“It was sloppy,” one league source familiar with the draft-day discussion told ESPN, adding that any talk about trading a player of Irving’s ilk — however informal it might be — should be handled strictly between the GM and owner, because of the sensitive nature of its content.

While Altman was involved in the meeting, he and Mike Gansey — at that point officially the head of the Cavs’ G League team — were only keeping the ship afloat on an interim basis and had yet to be formally elevated to their current roles as GM and assistant GM, respectively.

This is one spin on the story. Yet another: Irving initially requested a trade before the draft and considered requesting one in 2016.

Both sides are trying to blame the other for the disintegration of their relationship.

It can be difficult to read how serious the draft-day discussion was. Maybe Irving interpreted ut correctly. Maybe he didn’t. Maybe he just used it to justify a trade request he wanted to make anyway.

What’s more clear: Communication hasn’t been as strong between the front office and players under general manager Koby Altman as it was under Griffin. McMenamin:

While the Cavs were struggling in late December through early January, LeBron James questioned Altman’s absentee status on a long Cleveland road trip, team sources told ESPN.

Altman helped repair that relationship leading up to the trade deadline, looping LeBron in on discussions that culminated with three trades. LeBron appears more invested in the Cavaliers, just in time to keep him next summer.

But some mistakes can’t be fixed before it’s too late. Maybe those Irving trade talks in June were one of them.

Report: NBA considering play-in tournament for playoffs

AP Photo/Matt Slocum
5 Comments

Adam Silver and LeBron James are publicly arguing about 1-16 playoff seeding.

But that’s not the only change to the NBA’s postseason potentially afoot.

Zach Lowe of ESPN:

sources say there is also some behind-the-scenes momentum for the idea of a play-in tournament determining the last two seeds in each conference — to the point that two specific proposals are circulating at the highest levels within teams and the league office.

The play-in proposal that has generated the most discussion, according to several sources: two four-team tournaments featuring the seventh, eighth, ninth, and 10th seeds in each conference. The seventh seed would host the eighth seed, with the winner of that single game nabbing the seventh spot, sources say. Meanwhile, the ninth seed would host the 10th seed, with the winner of that game facing the loser of the 7-versus-8 matchup for the final playoff spot.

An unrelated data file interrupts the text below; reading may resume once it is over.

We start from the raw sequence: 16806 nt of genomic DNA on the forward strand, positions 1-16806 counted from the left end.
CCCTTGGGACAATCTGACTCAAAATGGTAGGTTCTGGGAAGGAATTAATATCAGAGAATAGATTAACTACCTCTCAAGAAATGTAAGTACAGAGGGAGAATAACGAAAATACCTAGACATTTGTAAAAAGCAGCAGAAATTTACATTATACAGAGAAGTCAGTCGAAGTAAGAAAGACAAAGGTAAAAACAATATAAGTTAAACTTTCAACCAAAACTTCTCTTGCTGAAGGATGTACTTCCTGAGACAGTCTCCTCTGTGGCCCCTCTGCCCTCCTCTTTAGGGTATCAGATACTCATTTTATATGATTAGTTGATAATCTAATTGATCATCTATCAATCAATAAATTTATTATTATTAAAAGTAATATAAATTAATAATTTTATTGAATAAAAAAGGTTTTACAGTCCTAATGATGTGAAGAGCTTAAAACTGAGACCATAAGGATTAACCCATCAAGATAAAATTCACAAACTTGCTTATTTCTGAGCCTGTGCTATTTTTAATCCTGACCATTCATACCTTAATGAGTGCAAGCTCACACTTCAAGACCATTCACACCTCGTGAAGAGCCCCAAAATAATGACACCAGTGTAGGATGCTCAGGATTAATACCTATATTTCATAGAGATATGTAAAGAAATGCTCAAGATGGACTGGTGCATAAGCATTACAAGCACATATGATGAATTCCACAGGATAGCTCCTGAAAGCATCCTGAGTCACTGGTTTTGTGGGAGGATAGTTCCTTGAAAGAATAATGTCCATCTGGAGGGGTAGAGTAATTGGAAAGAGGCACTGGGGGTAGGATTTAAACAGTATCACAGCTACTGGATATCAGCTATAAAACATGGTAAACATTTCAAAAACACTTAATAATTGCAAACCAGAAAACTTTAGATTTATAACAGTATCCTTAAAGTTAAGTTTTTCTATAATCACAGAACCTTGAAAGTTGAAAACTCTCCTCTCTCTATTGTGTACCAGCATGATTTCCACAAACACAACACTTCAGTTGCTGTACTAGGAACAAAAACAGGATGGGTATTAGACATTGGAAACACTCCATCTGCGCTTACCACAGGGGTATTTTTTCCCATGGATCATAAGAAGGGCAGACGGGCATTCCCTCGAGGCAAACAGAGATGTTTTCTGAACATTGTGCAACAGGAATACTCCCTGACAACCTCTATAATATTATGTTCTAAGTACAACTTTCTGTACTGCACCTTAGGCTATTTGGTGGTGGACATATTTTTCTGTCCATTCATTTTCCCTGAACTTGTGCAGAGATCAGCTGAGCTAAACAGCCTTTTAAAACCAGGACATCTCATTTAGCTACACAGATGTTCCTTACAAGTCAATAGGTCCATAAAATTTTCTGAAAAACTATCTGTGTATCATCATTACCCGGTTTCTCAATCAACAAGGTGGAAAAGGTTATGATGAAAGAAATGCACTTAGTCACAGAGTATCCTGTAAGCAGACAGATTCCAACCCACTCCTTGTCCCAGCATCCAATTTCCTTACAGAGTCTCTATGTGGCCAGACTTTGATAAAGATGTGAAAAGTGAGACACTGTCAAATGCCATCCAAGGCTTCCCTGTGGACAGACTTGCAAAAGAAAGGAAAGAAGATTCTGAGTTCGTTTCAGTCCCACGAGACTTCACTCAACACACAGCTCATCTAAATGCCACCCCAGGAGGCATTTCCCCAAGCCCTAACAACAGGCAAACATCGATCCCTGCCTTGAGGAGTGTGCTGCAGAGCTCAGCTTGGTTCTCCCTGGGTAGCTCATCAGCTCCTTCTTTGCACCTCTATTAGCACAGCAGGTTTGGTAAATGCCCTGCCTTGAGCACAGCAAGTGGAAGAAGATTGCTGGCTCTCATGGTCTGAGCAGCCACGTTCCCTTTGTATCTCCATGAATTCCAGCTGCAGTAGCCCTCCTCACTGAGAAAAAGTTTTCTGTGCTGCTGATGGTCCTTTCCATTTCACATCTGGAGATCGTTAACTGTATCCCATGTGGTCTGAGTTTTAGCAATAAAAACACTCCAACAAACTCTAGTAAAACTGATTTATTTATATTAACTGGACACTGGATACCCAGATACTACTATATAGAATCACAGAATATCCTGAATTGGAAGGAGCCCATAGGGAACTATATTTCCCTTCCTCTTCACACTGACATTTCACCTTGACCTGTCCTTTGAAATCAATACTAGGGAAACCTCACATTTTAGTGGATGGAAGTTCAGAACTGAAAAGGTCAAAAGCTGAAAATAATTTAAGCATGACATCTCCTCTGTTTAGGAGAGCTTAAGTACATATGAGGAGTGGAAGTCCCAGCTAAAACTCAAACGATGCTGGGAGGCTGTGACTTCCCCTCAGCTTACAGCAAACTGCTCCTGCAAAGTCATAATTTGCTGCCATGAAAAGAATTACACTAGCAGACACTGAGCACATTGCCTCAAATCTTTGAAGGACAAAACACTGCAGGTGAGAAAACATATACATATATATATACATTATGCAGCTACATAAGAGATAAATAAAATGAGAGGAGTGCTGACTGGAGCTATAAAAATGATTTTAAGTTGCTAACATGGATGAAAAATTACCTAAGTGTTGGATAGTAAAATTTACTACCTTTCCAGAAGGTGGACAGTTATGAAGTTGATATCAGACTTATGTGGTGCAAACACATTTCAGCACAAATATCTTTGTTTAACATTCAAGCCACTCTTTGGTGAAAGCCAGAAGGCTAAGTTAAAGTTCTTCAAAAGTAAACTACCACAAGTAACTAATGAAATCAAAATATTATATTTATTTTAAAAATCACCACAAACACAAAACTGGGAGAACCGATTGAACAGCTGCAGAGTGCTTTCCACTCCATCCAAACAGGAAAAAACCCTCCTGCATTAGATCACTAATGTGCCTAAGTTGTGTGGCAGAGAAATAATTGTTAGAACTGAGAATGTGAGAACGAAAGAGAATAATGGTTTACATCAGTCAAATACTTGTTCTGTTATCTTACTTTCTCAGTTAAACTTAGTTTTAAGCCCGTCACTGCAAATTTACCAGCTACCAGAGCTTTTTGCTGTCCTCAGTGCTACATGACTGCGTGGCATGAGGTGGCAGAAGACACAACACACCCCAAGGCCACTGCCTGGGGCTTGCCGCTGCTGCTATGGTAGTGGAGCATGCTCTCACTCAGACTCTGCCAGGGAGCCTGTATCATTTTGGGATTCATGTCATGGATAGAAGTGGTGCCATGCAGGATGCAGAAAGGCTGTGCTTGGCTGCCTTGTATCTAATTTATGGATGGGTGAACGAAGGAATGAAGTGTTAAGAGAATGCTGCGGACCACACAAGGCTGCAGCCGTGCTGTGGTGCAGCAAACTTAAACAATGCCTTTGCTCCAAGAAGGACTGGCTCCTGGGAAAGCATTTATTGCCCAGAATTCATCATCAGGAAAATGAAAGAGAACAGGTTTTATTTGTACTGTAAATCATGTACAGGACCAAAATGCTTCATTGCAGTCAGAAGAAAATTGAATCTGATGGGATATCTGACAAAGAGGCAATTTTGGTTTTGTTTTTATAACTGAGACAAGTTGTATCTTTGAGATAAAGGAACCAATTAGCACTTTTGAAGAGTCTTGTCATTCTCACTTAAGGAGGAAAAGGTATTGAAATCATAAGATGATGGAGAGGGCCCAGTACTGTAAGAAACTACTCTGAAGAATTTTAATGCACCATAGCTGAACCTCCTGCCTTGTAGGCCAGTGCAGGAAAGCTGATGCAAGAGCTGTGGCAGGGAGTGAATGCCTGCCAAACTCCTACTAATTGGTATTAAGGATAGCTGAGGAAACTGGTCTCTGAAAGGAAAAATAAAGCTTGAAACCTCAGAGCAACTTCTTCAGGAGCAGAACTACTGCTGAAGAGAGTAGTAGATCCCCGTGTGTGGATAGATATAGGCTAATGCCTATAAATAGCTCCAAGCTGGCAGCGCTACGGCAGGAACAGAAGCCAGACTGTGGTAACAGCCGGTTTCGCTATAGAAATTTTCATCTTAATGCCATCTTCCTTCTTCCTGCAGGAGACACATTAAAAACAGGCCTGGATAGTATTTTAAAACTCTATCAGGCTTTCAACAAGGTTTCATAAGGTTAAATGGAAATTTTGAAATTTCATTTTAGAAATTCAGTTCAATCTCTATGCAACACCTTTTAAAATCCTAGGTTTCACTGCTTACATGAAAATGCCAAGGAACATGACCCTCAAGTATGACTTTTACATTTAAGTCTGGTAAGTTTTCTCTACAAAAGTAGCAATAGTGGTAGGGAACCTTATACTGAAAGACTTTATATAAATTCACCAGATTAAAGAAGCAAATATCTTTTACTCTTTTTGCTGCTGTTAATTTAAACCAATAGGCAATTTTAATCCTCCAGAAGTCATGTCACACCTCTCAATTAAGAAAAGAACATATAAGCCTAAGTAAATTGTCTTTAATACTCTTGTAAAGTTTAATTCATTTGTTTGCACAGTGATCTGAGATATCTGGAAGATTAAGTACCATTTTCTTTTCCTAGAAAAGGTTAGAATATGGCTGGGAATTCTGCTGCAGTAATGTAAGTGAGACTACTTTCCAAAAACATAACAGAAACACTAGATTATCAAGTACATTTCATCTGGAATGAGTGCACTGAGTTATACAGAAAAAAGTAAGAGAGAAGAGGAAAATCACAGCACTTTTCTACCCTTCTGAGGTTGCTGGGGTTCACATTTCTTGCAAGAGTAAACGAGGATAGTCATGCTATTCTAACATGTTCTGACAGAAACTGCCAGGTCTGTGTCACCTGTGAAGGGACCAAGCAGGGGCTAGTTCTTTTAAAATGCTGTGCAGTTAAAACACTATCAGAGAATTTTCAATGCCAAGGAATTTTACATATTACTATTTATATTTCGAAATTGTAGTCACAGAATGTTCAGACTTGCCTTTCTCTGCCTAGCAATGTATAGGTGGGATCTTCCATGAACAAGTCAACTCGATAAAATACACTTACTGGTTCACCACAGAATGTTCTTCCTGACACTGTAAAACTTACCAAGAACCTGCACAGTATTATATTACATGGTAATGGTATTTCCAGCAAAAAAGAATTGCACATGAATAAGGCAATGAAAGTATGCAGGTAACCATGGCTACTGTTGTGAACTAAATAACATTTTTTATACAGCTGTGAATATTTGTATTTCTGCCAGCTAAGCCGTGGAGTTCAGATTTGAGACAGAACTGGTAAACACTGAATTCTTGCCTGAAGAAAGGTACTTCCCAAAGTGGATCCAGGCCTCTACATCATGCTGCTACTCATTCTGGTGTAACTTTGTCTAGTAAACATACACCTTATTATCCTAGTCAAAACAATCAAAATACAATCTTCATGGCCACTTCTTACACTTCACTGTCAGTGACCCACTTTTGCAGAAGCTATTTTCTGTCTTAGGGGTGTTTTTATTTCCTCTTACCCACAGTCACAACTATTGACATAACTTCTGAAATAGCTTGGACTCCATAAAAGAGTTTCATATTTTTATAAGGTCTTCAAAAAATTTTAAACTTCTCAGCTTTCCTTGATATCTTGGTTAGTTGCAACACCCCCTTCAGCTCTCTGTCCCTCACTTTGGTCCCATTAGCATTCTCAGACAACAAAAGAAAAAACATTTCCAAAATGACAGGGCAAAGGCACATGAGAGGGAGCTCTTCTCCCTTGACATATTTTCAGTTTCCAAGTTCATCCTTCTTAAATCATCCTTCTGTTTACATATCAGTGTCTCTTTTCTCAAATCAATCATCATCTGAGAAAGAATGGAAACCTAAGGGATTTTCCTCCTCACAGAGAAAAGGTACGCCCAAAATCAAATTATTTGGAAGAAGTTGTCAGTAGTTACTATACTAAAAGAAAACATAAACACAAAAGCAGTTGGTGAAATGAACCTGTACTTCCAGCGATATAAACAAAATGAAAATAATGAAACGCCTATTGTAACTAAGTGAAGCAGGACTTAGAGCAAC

It is not coming next season, and it would be a shock if the NBA adopted it in time for 2020 or even 2021. It may never happen. Any such change would need approval from the competition committee, and then from a supermajority of 23 NBA teams. That process has not even started.

The NBA playoffs, with best-of-seven series, makes it more likely the better team advances. The NCAA tournament, with one game per team per round, generates excitement with increased variance and upsets.

Each format presents its own pros and cons, and I think too many NBA people seek the unpredictability of college basketball without considering the tradeoffs.

But I actually like this, because it makes the long regular season matter more. Each play-in seed faces a progressively easier route to the real playoffs:

  • No. 7 seed: Win one of up to two home games
  • No. 8 seed: Win one road or one home game
  • No. 9 seed: Win one home and one road game
  • No. 10: Win two road games

With more doors open to post-regular-season basketball, that’d theoretically curb tanking. Most tanking occurs lower in the standings, and the NBA hopes its lottery reform will address that. But this could incentivize teams otherwise be out of the playoff race to keep competing.

There are still plenty of questions to answer: How is revenue from the play-in tournament distributed? Could it work in conjunction with 1-16 seeding? How are are play-in-tournament teams treated in the lottery?

But this at least seems plausible.